Her writing us off continued into the first course. Our food sat at our places for a considerable number of minutes without the wine arriving to pair with the first course of the tasting menu. Sophie brought this hurridly and zoomed off without a discussion of the type of wine or any explanation about the decision to pair it with the dish. Sophie delivered the wine in a timely way for the next course, but, again, there was no accompanying explanation. For the third course, a different sommelier brought the wine. He was effusive in his description of the wine and was generally charming. We chatted for some time and settled into enjoying our food and wine. The same sommelier continued serving us for several more courses and the mood of the evening brightened considerably. When we next saw Sophie, she seemed several degrees more gracious, but there was yet another running issue that underscored her lack of professionalism. As the meal went on, more than once she came over to our table to ask if we had been served our lamb, when, in fact, that was one of the substitutions we had asked about and she had refused to consider. We told her we were not expecting a lamb course, the first time she asked, yet she asked at least one more time. Bizarre.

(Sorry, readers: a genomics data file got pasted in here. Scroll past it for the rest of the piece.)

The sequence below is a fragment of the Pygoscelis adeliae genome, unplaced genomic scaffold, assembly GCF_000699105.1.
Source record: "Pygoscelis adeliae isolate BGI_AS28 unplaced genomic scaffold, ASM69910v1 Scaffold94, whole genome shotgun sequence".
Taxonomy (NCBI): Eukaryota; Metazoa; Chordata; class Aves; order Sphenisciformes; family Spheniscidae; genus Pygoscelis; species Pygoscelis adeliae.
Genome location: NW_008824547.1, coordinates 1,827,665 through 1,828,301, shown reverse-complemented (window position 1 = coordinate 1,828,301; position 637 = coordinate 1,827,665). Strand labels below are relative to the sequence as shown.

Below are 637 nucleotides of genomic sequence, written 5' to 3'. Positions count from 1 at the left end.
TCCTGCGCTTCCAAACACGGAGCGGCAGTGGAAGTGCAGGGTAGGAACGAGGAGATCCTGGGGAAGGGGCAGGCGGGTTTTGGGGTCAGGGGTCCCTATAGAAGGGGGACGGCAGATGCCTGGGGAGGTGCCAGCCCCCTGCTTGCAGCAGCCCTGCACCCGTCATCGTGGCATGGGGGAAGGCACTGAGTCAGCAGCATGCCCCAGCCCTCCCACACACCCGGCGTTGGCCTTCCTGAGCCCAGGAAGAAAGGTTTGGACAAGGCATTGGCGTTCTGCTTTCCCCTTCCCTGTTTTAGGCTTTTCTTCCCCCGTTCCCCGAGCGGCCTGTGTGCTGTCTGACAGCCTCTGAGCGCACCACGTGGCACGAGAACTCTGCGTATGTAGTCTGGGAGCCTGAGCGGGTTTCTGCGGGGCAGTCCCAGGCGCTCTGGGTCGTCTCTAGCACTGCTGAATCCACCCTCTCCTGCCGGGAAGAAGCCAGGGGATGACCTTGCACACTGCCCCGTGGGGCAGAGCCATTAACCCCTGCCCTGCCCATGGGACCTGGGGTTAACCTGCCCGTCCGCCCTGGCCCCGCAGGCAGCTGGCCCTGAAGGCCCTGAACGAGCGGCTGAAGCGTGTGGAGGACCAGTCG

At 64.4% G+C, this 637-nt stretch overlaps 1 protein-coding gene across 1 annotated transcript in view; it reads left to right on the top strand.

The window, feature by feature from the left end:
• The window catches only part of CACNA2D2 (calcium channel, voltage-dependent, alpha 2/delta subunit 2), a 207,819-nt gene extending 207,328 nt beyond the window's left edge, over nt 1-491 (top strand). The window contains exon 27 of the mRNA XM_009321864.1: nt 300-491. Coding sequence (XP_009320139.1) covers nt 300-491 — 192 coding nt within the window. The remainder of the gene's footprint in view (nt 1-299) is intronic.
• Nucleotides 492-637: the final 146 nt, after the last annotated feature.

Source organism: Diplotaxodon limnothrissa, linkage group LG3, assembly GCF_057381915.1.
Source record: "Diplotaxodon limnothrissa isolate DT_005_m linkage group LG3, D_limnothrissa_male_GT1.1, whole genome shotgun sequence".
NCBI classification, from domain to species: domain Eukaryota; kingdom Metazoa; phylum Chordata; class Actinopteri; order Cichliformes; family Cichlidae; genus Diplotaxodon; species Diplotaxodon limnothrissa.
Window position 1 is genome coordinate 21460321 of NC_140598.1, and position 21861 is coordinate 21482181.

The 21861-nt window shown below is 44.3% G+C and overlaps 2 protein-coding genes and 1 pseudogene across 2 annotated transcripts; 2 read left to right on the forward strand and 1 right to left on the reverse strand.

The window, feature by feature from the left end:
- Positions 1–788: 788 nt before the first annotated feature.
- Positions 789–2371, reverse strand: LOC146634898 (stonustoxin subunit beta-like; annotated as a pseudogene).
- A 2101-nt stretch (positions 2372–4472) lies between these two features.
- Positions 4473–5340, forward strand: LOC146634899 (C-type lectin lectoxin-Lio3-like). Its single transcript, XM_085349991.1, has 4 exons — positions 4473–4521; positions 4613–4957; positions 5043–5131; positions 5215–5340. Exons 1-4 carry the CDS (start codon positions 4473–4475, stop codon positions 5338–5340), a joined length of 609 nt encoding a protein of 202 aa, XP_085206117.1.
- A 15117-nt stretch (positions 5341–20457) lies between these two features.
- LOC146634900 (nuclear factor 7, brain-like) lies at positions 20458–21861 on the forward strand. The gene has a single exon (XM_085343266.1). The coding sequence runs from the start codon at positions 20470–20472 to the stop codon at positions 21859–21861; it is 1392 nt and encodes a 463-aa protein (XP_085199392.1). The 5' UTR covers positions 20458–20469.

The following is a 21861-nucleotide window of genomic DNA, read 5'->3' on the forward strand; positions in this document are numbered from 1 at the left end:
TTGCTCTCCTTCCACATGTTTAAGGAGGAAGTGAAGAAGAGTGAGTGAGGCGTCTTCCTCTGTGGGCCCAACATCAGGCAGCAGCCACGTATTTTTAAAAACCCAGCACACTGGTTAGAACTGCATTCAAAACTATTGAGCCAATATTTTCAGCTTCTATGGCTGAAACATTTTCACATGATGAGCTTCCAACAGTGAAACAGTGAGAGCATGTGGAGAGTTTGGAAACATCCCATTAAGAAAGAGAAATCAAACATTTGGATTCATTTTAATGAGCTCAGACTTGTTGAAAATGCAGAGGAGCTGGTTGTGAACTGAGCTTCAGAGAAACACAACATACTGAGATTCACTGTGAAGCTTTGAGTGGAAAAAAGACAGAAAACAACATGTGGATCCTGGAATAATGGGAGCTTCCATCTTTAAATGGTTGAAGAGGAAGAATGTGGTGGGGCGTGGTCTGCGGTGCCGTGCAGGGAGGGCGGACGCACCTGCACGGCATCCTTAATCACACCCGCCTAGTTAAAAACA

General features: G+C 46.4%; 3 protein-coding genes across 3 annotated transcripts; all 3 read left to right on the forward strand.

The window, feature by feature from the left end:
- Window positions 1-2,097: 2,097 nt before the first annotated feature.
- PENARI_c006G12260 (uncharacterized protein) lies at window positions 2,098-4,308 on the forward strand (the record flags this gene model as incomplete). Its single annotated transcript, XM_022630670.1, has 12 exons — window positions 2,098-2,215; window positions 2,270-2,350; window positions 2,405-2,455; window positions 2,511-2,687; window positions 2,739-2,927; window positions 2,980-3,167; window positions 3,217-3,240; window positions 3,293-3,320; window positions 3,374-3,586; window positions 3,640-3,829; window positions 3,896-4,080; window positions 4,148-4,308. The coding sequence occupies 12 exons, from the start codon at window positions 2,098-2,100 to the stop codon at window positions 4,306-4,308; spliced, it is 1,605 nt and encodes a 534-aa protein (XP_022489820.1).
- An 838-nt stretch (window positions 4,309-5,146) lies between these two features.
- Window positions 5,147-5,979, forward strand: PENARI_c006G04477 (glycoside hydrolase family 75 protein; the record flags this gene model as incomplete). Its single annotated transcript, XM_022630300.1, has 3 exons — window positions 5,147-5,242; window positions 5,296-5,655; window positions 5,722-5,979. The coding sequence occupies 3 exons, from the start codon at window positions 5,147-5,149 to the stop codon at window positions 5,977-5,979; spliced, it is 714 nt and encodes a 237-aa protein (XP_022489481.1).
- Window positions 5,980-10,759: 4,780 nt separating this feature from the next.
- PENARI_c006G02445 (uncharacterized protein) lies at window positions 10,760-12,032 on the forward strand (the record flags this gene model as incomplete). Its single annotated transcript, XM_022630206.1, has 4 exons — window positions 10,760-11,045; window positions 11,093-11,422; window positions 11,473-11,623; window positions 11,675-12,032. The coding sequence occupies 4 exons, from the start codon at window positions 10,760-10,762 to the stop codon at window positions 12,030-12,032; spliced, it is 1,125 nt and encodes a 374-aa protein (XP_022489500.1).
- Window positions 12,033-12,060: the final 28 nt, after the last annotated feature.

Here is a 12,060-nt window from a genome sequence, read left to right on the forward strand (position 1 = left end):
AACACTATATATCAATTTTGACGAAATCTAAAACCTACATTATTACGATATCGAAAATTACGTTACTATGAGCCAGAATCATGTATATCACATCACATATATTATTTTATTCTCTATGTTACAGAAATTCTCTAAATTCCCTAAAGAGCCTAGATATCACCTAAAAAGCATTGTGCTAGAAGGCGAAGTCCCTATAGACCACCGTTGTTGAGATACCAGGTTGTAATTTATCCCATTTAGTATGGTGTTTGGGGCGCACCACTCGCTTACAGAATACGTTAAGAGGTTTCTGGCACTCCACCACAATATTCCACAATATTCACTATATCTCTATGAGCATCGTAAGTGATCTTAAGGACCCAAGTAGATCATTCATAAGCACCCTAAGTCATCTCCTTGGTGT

My husband and I don't think we'll return to the Inn. As many folks have pointed out, we can get -- and have gotten -- equivalent cooking at lots of other restaurants. The cost of our meal for the tasting menu with wine pairing, tax, and tip was somewhat north of $800. I don't think the food was any better than equivalent meals we've eaten at Marcel's, Komi etc. and we've never spent more than $600 for those meals. Marcel's, in particular, is a model of graciousness in the way the servers announce "Order anything you'd like and our chef will sequence it in the best possible way."

                                          1. re: Indy 67

                                            I completely agree with you, Indy67. I would much rather have dinner at any number of DC restaurants (Komi, Marcels, CityZen, to name a few) than return to the Inn. It will cost less and be a more pleasant experience, both culinarily and socially. I used to love the Inn, but no more.

                                            CityZen Restaurant
                                            1330 Maryland Avenue SW, Washington, DC 20024